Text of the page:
> I think it is.  From a security point of view, the fact that the same
> salt is always used for the same username is a weakness of md5
> authentication which SCRAM corrects.

In my understanding, md5 does not always use the same salt for the
same username. PostgreSQL keeps md5(password+username) in
pg_authid. When md5 auth is required, the backend sends a random
number (i.e. salt) to the client. The client replies back
md5(salt+md5(password+username)) to the backend. The backend does the
calculation (md5(salt+md5(password+username))). If the result matches
the value sent from the user, md5 authentication succeeds.

So the salt is differ in each session in md5.

The weakness in md5 is , IMO, each PostgreSQL installation always
keeps the same value (md5(password+username)).

> IIUC, things will get even worse once channel binding is committed,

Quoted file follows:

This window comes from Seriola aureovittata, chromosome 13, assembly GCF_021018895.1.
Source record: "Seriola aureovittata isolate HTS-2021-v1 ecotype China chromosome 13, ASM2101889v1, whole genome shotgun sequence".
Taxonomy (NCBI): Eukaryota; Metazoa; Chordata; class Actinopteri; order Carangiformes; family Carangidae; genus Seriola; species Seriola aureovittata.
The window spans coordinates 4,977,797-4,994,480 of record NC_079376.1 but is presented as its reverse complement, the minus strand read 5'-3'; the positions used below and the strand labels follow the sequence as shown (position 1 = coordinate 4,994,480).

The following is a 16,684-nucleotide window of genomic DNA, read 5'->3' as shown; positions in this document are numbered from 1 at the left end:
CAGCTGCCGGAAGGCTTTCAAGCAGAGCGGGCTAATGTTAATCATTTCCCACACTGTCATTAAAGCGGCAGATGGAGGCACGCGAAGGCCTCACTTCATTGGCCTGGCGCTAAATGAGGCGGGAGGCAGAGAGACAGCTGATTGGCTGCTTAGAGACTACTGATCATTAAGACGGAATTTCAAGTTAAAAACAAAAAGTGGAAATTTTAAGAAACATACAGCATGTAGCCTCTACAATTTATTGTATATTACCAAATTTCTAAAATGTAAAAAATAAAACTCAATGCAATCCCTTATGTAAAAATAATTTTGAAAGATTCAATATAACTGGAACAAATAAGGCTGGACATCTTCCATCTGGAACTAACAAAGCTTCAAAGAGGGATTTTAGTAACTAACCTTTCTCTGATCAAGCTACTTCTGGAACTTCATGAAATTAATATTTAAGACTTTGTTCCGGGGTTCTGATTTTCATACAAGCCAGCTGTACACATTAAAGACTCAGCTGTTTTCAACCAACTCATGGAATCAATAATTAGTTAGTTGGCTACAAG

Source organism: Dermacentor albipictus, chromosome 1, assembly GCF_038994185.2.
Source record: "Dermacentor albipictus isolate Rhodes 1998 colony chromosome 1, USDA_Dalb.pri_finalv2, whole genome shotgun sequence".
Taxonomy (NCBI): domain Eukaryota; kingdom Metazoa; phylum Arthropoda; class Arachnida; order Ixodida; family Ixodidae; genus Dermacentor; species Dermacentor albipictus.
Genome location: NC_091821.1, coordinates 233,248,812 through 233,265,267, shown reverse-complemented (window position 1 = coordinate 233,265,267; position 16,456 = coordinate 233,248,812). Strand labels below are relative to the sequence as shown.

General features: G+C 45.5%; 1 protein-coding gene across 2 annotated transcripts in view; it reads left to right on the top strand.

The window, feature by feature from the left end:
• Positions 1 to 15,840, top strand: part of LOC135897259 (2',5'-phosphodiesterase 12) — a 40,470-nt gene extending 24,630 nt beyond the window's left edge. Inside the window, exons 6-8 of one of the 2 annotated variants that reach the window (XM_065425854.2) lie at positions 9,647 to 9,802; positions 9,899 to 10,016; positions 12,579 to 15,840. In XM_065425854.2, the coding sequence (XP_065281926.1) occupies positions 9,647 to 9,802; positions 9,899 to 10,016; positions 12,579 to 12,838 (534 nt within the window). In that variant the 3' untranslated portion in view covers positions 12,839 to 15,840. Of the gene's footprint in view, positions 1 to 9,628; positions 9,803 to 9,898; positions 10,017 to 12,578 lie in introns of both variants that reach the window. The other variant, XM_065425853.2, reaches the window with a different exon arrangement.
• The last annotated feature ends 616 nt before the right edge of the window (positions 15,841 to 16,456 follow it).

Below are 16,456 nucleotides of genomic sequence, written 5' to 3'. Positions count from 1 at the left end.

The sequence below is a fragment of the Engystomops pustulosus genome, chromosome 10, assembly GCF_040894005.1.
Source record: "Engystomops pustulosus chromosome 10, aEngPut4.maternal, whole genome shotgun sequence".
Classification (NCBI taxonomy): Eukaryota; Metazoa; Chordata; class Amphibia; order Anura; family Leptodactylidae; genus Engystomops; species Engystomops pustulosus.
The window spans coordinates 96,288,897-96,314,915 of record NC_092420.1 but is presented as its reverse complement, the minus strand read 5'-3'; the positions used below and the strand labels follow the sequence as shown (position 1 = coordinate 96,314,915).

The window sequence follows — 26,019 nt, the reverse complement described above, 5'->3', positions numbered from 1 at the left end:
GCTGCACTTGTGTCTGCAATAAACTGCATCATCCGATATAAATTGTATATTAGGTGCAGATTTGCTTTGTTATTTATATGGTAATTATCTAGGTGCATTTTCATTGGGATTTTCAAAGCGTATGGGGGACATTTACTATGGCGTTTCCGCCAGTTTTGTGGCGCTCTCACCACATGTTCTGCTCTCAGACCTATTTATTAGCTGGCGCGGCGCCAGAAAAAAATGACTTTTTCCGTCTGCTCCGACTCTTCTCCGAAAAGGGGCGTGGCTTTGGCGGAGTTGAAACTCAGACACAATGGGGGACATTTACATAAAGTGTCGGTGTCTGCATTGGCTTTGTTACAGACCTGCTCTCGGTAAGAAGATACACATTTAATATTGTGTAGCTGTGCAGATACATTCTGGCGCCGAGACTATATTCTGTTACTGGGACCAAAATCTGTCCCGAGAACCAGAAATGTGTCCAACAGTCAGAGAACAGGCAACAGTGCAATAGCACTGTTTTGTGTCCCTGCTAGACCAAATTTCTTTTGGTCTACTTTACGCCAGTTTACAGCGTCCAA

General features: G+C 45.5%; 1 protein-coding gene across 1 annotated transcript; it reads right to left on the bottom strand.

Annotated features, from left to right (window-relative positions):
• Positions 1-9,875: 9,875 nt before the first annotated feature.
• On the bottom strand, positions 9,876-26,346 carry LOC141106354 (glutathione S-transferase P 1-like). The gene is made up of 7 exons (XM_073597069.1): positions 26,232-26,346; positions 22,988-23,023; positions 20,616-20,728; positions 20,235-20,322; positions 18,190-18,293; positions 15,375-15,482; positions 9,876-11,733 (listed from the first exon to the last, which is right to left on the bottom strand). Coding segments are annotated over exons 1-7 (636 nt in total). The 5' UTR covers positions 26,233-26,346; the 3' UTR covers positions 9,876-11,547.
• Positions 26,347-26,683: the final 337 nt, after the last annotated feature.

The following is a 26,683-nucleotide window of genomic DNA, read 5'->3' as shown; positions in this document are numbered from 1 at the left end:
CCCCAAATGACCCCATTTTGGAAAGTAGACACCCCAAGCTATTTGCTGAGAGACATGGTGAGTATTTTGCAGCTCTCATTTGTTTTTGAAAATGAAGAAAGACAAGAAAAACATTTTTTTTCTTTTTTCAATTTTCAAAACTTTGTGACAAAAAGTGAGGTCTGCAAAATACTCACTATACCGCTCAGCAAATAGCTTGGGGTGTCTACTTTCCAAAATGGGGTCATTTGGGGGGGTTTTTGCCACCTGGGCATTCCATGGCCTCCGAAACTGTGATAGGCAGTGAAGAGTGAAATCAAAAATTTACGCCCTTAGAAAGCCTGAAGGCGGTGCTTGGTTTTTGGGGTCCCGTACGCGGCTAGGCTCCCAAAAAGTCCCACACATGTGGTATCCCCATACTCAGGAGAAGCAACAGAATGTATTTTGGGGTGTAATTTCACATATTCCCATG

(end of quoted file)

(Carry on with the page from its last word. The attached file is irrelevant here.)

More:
> presumably for PostgreSQL 11.  The point of channel binding is to
> guarantee that you are conducting the authentication exchange with the
> target server, not some intermediate proxy that might be conducting a
> hostile MITM attack.  pgpool may not be a hostile attack, but it is
> acting as a MITM, and channel binding is going to figure that out and
> fail the authentication.  So unless I'm misunderstanding, the solution
> you are proposing figures to have a very limited shelf life.


Best regards,
Tatsuo Ishii
SRA OSS, Inc. Japan
English: http://www.sraoss.co.jp/index_en.php

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